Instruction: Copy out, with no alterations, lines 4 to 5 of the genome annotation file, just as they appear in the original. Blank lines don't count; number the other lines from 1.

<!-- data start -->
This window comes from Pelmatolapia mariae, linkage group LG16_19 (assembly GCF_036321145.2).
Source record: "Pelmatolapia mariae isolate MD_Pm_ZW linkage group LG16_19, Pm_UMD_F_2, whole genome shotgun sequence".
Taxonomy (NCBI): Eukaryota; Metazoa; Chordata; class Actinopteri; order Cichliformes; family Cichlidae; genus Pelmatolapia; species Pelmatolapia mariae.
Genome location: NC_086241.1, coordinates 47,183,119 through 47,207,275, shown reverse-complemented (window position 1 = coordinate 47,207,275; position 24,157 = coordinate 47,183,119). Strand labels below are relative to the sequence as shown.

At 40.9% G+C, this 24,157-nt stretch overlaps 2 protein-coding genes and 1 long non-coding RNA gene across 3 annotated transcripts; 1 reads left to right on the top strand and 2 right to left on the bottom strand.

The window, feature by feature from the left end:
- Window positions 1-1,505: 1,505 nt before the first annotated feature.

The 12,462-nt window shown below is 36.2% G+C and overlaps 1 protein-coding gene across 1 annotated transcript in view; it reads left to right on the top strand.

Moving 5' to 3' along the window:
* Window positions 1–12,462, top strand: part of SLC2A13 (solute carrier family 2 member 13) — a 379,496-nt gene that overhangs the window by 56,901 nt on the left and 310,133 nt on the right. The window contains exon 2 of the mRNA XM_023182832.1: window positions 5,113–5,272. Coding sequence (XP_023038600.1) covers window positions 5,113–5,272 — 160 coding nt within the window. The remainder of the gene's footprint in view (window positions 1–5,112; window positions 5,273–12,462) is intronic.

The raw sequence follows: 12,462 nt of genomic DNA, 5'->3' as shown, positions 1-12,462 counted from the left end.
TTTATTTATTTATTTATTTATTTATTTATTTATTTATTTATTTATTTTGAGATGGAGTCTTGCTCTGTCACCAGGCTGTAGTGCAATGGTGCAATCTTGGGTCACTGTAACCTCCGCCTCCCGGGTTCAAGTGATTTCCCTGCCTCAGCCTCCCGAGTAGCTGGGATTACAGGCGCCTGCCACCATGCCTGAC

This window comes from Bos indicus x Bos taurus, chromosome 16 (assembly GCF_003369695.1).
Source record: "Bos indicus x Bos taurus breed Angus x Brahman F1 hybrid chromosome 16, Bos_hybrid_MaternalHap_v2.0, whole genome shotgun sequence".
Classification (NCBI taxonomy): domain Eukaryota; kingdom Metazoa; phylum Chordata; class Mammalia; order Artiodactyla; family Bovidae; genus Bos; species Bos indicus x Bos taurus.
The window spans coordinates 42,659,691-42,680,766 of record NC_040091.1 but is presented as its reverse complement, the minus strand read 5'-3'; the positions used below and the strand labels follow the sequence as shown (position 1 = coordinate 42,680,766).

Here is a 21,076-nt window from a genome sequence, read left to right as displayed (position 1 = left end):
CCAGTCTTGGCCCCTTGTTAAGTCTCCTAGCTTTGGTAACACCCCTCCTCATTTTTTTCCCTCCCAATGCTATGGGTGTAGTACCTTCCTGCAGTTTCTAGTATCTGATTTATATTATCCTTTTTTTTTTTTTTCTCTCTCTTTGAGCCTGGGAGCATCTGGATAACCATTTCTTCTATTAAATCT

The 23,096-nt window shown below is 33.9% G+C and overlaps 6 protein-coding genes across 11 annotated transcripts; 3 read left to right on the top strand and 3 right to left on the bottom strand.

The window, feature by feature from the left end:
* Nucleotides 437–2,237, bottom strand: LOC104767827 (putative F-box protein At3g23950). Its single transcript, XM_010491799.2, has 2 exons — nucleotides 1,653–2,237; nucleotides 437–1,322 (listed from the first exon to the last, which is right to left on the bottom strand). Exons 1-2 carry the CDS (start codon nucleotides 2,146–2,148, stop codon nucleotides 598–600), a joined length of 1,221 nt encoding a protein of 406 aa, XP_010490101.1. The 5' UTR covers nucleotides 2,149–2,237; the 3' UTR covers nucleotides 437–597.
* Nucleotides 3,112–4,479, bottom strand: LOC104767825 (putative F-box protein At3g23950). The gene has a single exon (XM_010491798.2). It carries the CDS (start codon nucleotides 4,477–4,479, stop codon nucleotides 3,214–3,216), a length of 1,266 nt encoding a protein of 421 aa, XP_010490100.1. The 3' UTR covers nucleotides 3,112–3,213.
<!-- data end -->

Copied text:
Genome location: NC_086241.1, coordinates 47,183,119 through 47,207,275, shown reverse-complemented (window position 1 = coordinate 47,207,275; position 24,157 = coordinate 47,183,119). Strand labels below are relative to the sequence as shown.

At 40.9% G+C, this 24,157-nt stretch overlaps 2 protein-coding genes and 1 long non-coding RNA gene across 3 annotated transcripts; 1 reads left to right on the top strand and 2 right to left on the bottom strand.